HNWIs more concerned about preserving wealth than growing it, Emirates Investment Bank study shows
Asia overtakes West as GCC wealthy’s preferred investment haven
Global investors from the GCC are more interested in investing in emerging markets such as China and India in 2018 than Europe and the US, as the cost of assets in the developed world rises, according to a survey by Emirates Investment Bank (EIB), a UAE-based private lender.
“On the one hand, asset prices in established markets have gone up quite a bit in the past year, while on the other, emerging markets are displaying a strong chance of performing well at this stage of the economic cycle [as the global economy recovers],” EIB chief executive Khaled Sifri told The National on Tuesday.
The proportion of regional high net worth individuals (HNWIs) – those with investable assets of $2 million or more – looking to invest in Europe in the year ahead dropped to 34 per cent from 50 per cent in 2017, EIB’s 2018 GCC Wealth Insight report said.
Meanwhile, the proportion of respondents who said they wanted to invest in North America dropped to 17 per cent from 46 per cent, according to the survey of 108 GCC-based HNWIs conducted in the final weeks of last year.
By contrast, the proportion of investors looking to invest in Asia this year rose to 47 per cent from 39 per cent last year, while 38 per cent said they wanted to invest in the wider Middle East – excluding the GCC – up from 29 per cent in 2017. Overall, Asia was the preferred investment destination for 2018 and over the next three to five years.
However, respondents who described themselves as “global investors” as opposed to “GCC investors”, dropped to 72 per cent from 79 per cent in 2017, according to the survey. This suggests an uptick in preference for keeping assets closer to home and investing in GCC assets, EIB said.
“Confidence in the GCC’s economic stability, together with the recognition of external risks, has prompted local HNWIs to mitigate risk and increase their exposure to regional markets,” the report said. It highlighted the UAE as a particularly attractive investment destination, with its tax-efficient business environment and diversified economy.
After a subdued past two years, GCC economic growth is forecast to pick up in 2018 on the back of rising oil prices and higher spending by regional governments. GDP growth across the GCC is expected to rise to 2 per cent on average this year, from 0.7 per cent in 2017, according to the World Bank. Global GDP growth is forecast at around 3.5 per cent.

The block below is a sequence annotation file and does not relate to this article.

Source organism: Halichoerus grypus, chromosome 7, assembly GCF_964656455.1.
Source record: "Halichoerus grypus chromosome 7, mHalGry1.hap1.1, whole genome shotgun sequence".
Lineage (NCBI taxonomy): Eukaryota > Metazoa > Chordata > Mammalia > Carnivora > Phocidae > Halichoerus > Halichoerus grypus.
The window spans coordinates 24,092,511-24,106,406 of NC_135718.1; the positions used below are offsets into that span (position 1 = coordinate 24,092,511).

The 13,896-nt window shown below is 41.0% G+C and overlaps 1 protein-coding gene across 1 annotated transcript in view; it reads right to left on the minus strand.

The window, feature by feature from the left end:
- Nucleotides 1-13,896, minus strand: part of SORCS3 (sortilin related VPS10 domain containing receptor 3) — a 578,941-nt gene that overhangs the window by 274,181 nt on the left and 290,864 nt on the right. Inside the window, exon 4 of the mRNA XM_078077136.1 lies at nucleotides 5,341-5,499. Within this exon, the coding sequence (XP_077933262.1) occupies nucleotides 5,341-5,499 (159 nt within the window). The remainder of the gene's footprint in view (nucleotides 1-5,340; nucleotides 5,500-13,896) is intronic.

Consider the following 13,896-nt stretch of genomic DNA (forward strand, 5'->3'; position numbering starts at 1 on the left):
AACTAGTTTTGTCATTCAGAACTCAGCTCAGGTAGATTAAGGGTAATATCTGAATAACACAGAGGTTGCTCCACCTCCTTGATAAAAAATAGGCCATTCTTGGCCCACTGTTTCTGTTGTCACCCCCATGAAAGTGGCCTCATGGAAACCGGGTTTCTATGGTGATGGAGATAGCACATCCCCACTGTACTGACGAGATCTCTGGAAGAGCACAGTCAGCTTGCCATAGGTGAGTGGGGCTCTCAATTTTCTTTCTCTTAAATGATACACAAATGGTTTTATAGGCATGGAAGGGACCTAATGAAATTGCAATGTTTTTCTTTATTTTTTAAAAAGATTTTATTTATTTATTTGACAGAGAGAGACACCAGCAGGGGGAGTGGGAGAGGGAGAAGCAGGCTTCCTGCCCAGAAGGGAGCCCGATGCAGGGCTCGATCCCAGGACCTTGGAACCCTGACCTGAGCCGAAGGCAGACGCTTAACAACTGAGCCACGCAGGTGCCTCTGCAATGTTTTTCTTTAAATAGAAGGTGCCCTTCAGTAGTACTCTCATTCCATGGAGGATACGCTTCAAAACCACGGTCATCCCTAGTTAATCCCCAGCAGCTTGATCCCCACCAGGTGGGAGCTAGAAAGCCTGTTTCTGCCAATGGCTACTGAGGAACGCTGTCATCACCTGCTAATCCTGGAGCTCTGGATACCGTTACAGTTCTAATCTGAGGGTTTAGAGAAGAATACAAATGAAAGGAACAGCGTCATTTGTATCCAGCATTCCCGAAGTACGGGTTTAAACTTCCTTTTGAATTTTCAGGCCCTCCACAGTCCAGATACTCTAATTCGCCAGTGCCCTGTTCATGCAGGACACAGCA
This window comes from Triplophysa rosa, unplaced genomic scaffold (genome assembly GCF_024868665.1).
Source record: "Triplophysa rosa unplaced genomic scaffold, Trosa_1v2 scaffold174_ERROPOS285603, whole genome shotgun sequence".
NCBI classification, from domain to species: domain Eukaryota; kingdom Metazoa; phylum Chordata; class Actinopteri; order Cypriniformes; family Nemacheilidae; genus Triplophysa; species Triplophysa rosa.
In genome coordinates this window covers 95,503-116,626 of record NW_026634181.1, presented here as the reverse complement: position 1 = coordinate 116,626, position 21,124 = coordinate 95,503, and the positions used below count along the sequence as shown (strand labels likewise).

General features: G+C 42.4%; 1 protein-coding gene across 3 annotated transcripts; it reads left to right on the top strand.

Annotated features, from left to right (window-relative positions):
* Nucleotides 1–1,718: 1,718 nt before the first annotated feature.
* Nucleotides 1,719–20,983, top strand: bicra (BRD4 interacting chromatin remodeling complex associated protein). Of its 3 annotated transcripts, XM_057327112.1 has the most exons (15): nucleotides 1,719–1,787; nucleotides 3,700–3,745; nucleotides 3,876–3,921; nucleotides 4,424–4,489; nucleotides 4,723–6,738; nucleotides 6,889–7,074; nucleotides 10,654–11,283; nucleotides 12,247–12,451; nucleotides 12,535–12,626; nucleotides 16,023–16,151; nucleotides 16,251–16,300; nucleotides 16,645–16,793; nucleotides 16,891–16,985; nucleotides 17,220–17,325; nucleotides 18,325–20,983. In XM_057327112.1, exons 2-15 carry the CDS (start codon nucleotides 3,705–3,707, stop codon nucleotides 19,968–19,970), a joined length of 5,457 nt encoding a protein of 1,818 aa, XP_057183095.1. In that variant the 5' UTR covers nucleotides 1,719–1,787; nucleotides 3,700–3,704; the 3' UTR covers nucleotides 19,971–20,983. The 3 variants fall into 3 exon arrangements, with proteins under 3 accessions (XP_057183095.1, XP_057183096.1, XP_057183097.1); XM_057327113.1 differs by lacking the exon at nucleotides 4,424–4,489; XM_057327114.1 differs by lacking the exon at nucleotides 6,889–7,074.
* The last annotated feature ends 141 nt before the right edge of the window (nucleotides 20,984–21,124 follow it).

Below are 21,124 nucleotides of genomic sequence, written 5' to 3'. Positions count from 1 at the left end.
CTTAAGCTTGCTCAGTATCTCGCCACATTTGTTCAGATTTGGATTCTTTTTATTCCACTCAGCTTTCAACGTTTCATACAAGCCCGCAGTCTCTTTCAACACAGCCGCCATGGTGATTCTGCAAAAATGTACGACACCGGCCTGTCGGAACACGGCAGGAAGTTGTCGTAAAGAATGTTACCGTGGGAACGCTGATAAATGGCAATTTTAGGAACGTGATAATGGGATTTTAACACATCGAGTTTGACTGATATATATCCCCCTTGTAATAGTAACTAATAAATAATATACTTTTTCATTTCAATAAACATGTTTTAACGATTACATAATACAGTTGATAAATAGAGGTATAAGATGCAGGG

“The global economy’s strong performance has given HNWIs in the GCC a greater sense of optimism, both in the global and the GCC economy,” Mr Sifri said.
More than three-quarters of respondents to EIB’s survey said the global and regional economy will either improve or stay the same over the next five years.
Still, survey respondents said regional geopolitics are having a bigger impact on their investment decisions than in previous years. Overall, 55 per cent said geopolitical issues have changed their approach to investing – a rise of 10 per cent from 2017.
The exact proportions varied by country, but Kuwait and Saudi Arabia-based investors were the only ones who said regional geopolitics had not changed their approach to investing. In Bahrain it was evenly split.
The study also shows differences in investors’ outlook on their own country. In Kuwait, not a single respondent said their country’s economic prospects would improve in 2018, compared to 57 per cent in the UAE.
Similarly, in Saudi Arabia, 52 per cent of HNWIs said conditions would worsen this year, compared to 29 per cent who thought they would improve. Mr Sifri noted the survey was conducted when the Saudi government was executing an anti-corruption crackdown last December. Acceleration of the kingdom’s Vision 2030 economic diversification strategy is likely to yield a more buoyant outlook in 2019, he added.
In general, GCC-based HNWIs continue to be conservative in their approach. The proportion of investors who said they were primarily concerned about growing their wealth has dropped to 62 per cent this year from 80 per cent in 2017 – bringing wealth accumulation to a five-year low, EIB said.
An increased proportion (38 per cent) are focused on preserving their wealth, due to “economic and political instability” for 39 per cent, and “uncertainty and fear about the present environment” for 27 per cent of respondents.